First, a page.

With Facebook leading the pack, social media channels are fast moving to a pay-for-play model. Yet nearly half of communicators surveyed by PR News are foregoing purchasing Facebook’s paid media offers.
The PR News survey found 49 percent of communicators bypassing Facebook ads as part of their communications programs. That finding is in stark contrast to the 94 percent of respondents who said they use Facebook for general communications. The survey queried 232 PR and marketing executives.
Of the 51 percent of respondents who said they buy Facebook ads, 90 percent said they were either “somewhat satisfied” or “satisfied” with the ads; 10 percent said they were “not satisfied.”
Dave Prodan, VP of communications at the World Surf League, is among the PR pros satisfied with paid social media. The League started running paid ads on Facebook in early 2014 and has been growing its overall media spending budget on paid social media.
“The ad buy happens around our live events, and then we can generate content plays around the ad,” he said. “There are a lot of ways to stretch your dollar on social platforms. Access to your audience has never been easier and paid media on social is one of the best ways to reach it, for sure.”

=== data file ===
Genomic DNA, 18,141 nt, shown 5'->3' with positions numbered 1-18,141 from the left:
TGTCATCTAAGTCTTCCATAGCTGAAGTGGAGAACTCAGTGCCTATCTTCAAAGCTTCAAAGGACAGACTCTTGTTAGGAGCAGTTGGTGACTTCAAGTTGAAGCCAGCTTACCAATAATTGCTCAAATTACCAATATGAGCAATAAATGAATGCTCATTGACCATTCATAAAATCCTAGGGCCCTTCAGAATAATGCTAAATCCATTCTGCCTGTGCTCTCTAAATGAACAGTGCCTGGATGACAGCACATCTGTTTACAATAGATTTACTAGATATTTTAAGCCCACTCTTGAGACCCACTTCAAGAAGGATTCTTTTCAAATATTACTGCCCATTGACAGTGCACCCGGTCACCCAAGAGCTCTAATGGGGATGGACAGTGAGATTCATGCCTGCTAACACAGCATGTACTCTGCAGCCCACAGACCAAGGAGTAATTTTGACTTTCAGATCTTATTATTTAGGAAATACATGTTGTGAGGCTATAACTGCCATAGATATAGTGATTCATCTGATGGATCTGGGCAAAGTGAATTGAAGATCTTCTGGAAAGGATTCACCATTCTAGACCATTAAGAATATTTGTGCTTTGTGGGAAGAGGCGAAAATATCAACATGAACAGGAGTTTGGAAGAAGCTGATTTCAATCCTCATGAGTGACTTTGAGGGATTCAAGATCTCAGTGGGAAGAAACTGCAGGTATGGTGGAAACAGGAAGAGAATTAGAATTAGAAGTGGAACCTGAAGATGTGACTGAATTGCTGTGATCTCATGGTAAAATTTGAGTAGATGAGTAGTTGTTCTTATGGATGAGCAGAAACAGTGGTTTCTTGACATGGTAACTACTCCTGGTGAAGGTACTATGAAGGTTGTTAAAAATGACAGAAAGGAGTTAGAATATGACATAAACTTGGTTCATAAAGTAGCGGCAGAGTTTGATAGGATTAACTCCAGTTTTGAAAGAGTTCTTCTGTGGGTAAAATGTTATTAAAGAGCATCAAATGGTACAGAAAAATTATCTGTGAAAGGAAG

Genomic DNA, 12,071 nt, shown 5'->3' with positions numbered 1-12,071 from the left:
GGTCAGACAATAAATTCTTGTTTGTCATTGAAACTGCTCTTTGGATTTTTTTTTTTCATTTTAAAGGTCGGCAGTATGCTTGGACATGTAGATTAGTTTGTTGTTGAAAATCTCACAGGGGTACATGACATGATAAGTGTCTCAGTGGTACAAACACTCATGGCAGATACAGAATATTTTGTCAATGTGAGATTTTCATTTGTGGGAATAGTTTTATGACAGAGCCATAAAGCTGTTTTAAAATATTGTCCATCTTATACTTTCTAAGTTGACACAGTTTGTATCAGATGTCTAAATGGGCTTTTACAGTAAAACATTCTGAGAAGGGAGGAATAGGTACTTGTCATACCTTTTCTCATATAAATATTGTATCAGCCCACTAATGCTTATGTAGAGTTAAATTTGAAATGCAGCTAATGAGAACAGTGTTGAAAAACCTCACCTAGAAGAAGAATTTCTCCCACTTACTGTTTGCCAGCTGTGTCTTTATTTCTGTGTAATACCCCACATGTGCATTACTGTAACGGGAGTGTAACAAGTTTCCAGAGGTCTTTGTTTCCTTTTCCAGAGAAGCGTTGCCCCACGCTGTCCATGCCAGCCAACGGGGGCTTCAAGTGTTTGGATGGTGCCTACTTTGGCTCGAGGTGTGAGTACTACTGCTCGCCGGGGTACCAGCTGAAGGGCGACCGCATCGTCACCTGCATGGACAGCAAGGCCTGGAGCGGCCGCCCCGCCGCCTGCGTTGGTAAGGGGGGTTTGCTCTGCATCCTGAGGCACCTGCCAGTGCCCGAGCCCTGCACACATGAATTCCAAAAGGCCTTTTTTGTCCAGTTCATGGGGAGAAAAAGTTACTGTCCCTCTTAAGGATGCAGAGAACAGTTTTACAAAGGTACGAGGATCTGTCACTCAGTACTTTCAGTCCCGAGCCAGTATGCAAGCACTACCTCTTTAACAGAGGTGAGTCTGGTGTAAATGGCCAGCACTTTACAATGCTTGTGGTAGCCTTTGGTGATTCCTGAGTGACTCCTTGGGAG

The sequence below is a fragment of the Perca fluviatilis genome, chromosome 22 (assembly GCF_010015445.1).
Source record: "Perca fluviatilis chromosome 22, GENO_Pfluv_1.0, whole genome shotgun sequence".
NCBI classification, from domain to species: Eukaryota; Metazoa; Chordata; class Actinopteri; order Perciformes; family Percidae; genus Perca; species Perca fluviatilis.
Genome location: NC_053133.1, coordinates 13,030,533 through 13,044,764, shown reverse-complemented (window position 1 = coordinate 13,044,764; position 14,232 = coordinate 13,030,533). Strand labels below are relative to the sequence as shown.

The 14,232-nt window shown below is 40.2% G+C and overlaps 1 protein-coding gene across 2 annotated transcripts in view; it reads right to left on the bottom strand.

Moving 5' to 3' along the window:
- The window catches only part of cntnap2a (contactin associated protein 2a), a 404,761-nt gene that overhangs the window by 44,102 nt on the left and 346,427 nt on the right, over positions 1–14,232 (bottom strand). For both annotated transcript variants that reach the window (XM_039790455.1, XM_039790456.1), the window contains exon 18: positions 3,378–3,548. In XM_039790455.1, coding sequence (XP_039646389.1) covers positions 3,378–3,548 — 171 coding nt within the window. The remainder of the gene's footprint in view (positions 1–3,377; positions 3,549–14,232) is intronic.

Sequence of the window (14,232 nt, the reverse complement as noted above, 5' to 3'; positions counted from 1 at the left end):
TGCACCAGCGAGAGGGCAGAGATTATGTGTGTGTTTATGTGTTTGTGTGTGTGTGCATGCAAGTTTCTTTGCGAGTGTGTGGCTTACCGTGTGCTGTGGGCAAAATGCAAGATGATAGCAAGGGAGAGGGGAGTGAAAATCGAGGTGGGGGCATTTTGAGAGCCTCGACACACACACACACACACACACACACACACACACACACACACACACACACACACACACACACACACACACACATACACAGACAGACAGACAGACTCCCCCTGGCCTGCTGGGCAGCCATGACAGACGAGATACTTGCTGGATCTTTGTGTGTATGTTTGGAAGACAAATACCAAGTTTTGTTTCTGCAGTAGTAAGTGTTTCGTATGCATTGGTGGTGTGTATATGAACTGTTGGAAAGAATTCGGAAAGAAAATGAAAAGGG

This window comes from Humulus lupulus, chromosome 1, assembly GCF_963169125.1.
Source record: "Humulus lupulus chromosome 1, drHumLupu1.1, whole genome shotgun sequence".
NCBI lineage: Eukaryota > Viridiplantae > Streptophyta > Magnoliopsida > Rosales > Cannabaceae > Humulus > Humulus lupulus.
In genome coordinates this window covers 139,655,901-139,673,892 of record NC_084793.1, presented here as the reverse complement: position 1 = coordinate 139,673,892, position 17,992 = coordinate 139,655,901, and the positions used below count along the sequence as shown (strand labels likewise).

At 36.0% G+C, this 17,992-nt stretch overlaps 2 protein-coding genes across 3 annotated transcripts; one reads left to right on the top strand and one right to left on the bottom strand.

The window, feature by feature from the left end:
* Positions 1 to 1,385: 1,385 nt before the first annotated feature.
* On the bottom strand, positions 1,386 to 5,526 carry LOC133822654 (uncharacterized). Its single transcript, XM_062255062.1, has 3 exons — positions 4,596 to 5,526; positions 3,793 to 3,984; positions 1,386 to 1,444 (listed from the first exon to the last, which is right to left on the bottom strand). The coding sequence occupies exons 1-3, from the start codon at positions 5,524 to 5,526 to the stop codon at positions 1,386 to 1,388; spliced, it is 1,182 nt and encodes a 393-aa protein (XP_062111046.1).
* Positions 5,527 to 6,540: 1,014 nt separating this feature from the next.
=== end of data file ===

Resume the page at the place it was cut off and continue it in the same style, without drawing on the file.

Nonprofits also are delving into paid social media. Golden Gate National Parks Conservancy started budgeting for Facebook ads in 2013, and now devotes about 20 percent of its overall media spending to such ads, said Veda Banerjee, director of communications and digital marketing. “Facebook ads help drive traffic to your various events,” she said. For instance, 70 percent of those attending a recent event promoting the nonprofit’s younger membership learned about the event via Facebook ads. To convince C-suite managers to fund social media advertising, “keep the senior team abreast of shifts in how people are getting information,” Banerjee said. “Putting in a little budget to social ads can actually show results.”
This article originally appeared in the August 3, 2015 issue of PR News. Read more subscriber-only content by becoming a PR News subscriber today.